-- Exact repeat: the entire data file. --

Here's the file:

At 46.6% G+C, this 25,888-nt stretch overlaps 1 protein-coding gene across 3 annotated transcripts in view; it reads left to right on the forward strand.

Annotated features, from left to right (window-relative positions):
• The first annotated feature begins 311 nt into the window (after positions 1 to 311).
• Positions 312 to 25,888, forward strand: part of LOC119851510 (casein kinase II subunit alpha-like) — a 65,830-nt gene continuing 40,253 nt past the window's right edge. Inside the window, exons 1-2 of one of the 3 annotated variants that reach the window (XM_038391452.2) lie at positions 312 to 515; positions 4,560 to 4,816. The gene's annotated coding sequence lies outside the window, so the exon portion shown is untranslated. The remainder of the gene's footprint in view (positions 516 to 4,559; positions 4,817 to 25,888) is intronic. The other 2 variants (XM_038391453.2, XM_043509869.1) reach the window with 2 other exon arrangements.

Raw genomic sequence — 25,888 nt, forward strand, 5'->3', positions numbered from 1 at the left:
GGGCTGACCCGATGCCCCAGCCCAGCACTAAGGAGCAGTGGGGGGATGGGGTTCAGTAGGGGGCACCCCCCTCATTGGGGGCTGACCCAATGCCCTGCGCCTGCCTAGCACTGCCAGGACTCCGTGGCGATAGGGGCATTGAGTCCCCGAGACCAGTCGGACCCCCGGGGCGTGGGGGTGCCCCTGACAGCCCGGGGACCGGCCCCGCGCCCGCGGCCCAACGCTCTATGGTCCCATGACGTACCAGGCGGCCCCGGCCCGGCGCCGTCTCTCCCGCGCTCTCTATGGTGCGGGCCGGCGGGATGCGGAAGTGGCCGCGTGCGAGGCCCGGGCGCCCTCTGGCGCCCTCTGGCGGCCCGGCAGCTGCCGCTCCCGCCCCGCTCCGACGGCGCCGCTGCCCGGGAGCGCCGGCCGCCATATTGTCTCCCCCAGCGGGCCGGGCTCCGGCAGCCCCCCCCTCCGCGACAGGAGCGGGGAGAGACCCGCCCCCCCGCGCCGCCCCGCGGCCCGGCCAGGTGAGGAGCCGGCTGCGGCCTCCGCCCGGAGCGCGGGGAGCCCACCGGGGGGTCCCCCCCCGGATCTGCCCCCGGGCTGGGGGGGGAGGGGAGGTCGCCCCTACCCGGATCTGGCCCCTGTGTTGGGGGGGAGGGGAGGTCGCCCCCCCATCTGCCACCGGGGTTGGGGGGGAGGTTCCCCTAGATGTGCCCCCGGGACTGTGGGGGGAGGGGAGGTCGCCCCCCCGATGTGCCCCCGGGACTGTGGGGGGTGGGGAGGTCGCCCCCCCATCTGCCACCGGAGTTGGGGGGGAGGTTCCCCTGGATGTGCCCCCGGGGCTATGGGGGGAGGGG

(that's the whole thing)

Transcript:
At 46.6% G+C, this 25,888-nt stretch overlaps 1 protein-coding gene across 3 annotated transcripts in view; it reads left to right on the forward strand.

Annotated features, from left to right (window-relative positions):
• The first annotated feature begins 311 nt into the window (after positions 1 to 311).
• Positions 312 to 25,888, forward strand: part of LOC119851510 (casein kinase II subunit alpha-like) — a 65,830-nt gene continuing 40,253 nt past the window's right edge. Inside the window, exons 1-2 of one of the 3 annotated variants that reach the window (XM_038391452.2) lie at positions 312 to 515; positions 4,560 to 4,816. The gene's annotated coding sequence lies outside the window, so the exon portion shown is untranslated. The remainder of the gene's footprint in view (positions 516 to 4,559; positions 4,817 to 25,888) is intronic. The other 2 variants (XM_038391453.2, XM_043509869.1) reach the window with 2 other exon arrangements.

Raw genomic sequence — 25,888 nt, forward strand, 5'->3', positions numbered from 1 at the left:
GGGCTGACCCGATGCCCCAGCCCAGCACTAAGGAGCAGTGGGGGGATGGGGTTCAGTAGGGGGCACCCCCCTCATTGGGGGCTGACCCAATGCCCTGCGCCTGCCTAGCACTGCCAGGACTCCGTGGCGATAGGGGCATTGAGTCCCCGAGACCAGTCGGACCCCCGGGGCGTGGGGGTGCCCCTGACAGCCCGGGGACCGGCCCCGCGCCCGCGGCCCAACGCTCTATGGTCCCATGACGTACCAGGCGGCCCCGGCCCGGCGCCGTCTCTCCCGCGCTCTCTATGGTGCGGGCCGGCGGGATGCGGAAGTGGCCGCGTGCGAGGCCCGGGCGCCCTCTGGCGCCCTCTGGCGGCCCGGCAGCTGCCGCTCCCGCCCCGCTCCGACGGCGCCGCTGCCCGGGAGCGCCGGCCGCCATATTGTCTCCCCCAGCGGGCCGGGCTCCGGCAGCCCCCCCCTCCGCGACAGGAGCGGGGAGAGACCCGCCCCCCCGCGCCGCCCCGCGGCCCGGCCAGGTGAGGAGCCGGCTGCGGCCTCCGCCCGGAGCGCGGGGAGCCCACCGGGGGGTCCCCCCCCGGATCTGCCCCCGGGCTGGGGGGGGAGGGGAGGTCGCCCCTACCCGGATCTGGCCCCTGTGTTGGGGGGGAGGGGAGGTCGCCCCCCCATCTGCCACCGGGGTTGGGGGGGAGGTTCCCCTAGATGTGCCCCCGGGACTGTGGGGGGAGGGGAGGTCGCCCCCCCGATGTGCCCCCGGGACTGTGGGGGGTGGGGAGGTCGCCCCCCCATCTGCCACCGGAGTTGGGGGGGAGGTTCCCCTGGATGTGCCCCCGGGGCTATGGGGGGAGGGG